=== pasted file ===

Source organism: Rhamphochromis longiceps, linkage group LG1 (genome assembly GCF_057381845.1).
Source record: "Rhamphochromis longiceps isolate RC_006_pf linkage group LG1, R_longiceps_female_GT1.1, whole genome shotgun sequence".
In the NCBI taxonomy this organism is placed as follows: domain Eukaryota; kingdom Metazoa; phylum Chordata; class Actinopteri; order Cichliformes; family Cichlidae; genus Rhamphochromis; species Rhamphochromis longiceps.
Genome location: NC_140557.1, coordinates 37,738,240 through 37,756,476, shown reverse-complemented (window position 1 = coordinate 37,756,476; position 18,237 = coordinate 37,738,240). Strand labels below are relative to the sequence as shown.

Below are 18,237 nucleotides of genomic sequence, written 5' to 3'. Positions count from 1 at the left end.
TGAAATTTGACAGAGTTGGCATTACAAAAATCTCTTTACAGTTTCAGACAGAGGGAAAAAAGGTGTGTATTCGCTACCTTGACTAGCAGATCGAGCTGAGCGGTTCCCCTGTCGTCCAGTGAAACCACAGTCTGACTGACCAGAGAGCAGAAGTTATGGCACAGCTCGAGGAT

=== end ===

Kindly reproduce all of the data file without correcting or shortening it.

Source organism: Rhamphochromis longiceps, linkage group LG1 (genome assembly GCF_057381845.1).
Source record: "Rhamphochromis longiceps isolate RC_006_pf linkage group LG1, R_longiceps_female_GT1.1, whole genome shotgun sequence".
In the NCBI taxonomy this organism is placed as follows: domain Eukaryota; kingdom Metazoa; phylum Chordata; class Actinopteri; order Cichliformes; family Cichlidae; genus Rhamphochromis; species Rhamphochromis longiceps.
Genome location: NC_140557.1, coordinates 37,738,240 through 37,756,476, shown reverse-complemented (window position 1 = coordinate 37,756,476; position 18,237 = coordinate 37,738,240). Strand labels below are relative to the sequence as shown.

Below are 18,237 nucleotides of genomic sequence, written 5' to 3'. Positions count from 1 at the left end.
TGAAATTTGACAGAGTTGGCATTACAAAAATCTCTTTACAGTTTCAGACAGAGGGAAAAAAGGTGTGTATTCGCTACCTTGACTAGCAGATCGAGCTGAGCGGTTCCCCTGTCGTCCAGTGAAACCACAGTCTGACTGACCAGAGAGCAGAAGTTATGGCACAGCTCGAGGAT